The types of factors that are covered include: ingestion of water and other select liquids; non-dietary ingestion via hand-to-mouth and object-to-mouth contact; soil and dust ingestion; inhalation rates; dermal exposure factors (i.e., skin surface area and adherence of solids to the skin); body weight; intake of fruits, vegetables, fish and shellfish, meats, dairy products, and fats, and grain products; intake of home-produced foods; total food intake; human milk intake; activity factors; use of consumer products; life expectancy; and residential characteristics.
|EXA 407 (ZIP, 3 files, 3.7MB)
|Assessing Uncertainty and Variability in the Context of Exposure Assessment
|Characterizing uncertainty and variability a fundamental component of the exposure and risk assessment process. This module explores the concepts of uncertainty and variability within the context of exposure assessment. The module covers the difference types of variability and uncertainty, and explores methods for analyzing, coping with, and reducing uncertainty and variability.
|EXA 408 (ZIP, 3 files, 2.05MB)
|Interpreting Biomonitoring Data and Using Pharmacokinetic Models in Exposure Assessment
|This module discusses biomonitoring data in general, but with a focus on what is offered by National Health and Nutritional Examination Surveys (NHANES) data. Simple pharmacokinetic modeling approaches are described, which can be used in conjunction with these data to better understand exposure. One model is the "creatinine correction" model, used to relate a urine measurement to a daily intake as a way to "back calculate" intake doses of the contaminant.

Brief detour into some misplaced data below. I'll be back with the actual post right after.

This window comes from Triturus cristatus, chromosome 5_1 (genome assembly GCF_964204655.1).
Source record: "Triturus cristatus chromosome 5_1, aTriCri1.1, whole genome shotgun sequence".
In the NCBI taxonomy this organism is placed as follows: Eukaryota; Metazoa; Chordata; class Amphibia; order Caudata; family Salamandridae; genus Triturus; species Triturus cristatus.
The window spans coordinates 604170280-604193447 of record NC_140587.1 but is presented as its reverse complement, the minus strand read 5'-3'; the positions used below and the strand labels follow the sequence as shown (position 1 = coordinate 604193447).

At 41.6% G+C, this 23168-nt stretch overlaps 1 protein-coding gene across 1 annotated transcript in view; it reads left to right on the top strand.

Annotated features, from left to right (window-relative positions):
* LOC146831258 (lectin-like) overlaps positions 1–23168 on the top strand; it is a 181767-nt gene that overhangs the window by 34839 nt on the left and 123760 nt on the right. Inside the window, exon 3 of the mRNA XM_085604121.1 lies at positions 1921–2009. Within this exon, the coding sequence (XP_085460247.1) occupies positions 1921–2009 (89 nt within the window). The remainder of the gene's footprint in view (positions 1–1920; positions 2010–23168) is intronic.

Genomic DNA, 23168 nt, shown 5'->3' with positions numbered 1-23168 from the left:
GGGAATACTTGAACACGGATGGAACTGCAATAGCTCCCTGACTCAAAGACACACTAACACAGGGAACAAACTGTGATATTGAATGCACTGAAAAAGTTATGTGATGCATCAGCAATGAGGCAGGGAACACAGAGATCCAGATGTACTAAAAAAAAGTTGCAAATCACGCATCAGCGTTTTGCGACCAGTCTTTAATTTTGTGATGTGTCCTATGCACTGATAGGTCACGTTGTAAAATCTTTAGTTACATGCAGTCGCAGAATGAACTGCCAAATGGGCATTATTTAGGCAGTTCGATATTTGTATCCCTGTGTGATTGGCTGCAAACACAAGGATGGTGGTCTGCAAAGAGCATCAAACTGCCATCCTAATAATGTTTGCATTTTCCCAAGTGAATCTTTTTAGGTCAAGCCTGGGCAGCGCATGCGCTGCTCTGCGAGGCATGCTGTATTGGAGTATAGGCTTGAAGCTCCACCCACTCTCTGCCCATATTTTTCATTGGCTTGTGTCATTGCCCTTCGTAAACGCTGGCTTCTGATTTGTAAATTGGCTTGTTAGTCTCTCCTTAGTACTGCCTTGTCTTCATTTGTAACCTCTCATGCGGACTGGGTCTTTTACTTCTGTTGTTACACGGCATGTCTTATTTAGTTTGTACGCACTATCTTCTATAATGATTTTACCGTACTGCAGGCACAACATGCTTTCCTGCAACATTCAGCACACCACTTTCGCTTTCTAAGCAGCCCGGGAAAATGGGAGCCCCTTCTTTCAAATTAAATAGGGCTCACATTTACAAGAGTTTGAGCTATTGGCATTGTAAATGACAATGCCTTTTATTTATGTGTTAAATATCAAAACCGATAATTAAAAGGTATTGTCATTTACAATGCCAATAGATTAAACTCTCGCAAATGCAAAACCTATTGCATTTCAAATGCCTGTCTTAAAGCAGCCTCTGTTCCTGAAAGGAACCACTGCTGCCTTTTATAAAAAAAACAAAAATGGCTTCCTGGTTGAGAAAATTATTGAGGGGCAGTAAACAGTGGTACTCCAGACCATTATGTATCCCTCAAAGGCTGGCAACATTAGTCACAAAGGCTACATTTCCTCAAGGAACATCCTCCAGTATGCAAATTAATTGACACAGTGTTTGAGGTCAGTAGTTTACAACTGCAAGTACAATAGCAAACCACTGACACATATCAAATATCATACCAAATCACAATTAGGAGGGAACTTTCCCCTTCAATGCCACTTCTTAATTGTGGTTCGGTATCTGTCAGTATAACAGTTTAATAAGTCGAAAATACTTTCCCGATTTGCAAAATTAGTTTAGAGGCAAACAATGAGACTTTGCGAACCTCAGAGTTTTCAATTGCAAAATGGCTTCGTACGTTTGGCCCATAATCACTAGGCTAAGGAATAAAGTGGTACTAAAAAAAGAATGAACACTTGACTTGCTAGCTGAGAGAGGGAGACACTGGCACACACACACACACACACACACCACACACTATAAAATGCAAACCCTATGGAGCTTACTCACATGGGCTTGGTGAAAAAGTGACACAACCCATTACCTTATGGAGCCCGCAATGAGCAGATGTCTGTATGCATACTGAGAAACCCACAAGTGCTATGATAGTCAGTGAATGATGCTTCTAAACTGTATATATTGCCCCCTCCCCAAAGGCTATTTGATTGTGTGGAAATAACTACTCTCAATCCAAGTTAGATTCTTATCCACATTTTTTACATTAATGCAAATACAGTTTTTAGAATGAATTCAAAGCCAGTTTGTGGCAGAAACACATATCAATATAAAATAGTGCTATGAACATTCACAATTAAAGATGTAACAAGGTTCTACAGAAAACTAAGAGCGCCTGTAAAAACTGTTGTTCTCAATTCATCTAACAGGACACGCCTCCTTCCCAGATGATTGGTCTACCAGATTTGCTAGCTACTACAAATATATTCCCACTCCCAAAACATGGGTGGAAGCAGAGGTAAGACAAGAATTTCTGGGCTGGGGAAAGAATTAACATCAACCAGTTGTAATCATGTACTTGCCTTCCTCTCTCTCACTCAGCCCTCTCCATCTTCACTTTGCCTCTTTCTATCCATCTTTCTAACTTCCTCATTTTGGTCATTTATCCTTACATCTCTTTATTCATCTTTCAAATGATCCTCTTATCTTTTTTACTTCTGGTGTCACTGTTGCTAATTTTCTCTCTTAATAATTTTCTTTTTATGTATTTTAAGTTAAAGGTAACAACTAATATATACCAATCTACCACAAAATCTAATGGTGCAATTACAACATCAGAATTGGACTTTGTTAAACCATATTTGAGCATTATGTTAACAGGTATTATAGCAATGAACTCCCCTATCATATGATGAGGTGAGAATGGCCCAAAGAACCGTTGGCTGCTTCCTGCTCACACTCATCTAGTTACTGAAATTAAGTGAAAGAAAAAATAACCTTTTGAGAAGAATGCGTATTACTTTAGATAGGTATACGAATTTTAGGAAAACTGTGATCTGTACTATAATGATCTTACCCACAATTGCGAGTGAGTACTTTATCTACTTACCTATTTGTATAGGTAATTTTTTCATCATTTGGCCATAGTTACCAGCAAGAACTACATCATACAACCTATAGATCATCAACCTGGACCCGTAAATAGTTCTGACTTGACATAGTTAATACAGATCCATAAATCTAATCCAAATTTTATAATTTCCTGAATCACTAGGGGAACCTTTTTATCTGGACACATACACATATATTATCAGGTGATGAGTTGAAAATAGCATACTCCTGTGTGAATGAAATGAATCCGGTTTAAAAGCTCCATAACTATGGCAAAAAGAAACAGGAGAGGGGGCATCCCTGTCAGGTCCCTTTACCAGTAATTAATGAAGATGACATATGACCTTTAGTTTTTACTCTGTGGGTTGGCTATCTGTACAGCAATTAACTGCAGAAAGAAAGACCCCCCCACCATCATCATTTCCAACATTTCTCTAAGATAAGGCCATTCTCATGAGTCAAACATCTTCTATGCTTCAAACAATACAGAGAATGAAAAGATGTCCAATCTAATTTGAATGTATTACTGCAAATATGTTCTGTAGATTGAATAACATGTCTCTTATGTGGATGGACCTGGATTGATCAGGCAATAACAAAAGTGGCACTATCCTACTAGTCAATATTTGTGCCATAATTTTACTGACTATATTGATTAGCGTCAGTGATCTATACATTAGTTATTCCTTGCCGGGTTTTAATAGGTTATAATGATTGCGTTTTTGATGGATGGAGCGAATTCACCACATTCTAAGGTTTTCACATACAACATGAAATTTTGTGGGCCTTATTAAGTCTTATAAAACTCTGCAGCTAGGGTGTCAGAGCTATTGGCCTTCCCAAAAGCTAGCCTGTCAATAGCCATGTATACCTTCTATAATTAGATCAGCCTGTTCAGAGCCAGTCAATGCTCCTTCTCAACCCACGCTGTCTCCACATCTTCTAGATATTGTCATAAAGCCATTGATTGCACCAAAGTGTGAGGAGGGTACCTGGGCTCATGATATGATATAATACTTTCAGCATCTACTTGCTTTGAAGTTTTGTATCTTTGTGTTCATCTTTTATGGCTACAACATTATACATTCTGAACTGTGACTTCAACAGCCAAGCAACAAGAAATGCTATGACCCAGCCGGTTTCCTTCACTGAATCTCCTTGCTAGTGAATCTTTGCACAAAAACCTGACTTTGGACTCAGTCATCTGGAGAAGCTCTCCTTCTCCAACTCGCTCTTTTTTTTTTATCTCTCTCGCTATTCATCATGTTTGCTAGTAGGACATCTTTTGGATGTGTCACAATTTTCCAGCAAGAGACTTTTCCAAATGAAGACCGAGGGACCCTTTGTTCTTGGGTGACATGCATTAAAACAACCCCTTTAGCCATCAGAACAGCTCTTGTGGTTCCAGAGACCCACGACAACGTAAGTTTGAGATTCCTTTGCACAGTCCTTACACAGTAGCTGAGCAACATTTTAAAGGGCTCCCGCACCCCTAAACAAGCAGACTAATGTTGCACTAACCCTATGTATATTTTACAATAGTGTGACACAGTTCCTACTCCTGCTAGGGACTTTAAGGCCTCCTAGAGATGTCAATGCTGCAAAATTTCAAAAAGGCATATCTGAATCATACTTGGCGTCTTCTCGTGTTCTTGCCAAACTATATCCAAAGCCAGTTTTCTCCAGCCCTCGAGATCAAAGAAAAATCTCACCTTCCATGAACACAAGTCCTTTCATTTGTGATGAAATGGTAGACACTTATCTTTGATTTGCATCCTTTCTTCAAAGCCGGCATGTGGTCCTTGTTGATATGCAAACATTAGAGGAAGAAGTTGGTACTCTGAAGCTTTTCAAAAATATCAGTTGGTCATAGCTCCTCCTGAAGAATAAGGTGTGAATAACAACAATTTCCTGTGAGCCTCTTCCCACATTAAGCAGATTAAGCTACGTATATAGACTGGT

Another model is the simple 1-compartment first-order model. This model is applied to contaminants which bioaccumulate in the body, with elimination (or degradation) half-lives in the body on the order of years. This model can be used in either a "forward" or "backward" mode, with the latter mode appropriate to use in conjunction with biomonitoring data.
|EXA 409 (ZIP, 4 files, 3.69MB)
|Case study - Lead Contamination and Local Exposure
|This exercise is aimed at applying some of the concepts in an interactive format, using a hypothetical data for a lead manufacturing facility where soil and drinking water well contamination has been discovered. The class is broken up into four groups: the manufacturers, the environmental agency with regulatory jurisdiction, the local health department, and citizens/activists, and are tasked to gather more information and prepare a presentation stating their position at a town hall meeting.
Topics that can be explored by the groups in their presentations include: environmental fate (how can the lead get into the wells?), natural background exposures, validity of the monitoring data, severity of the problem (including modeling of blood levels based on water levels), remediation and further data gathering requirements, drinking water restrictions and testing, and other topics.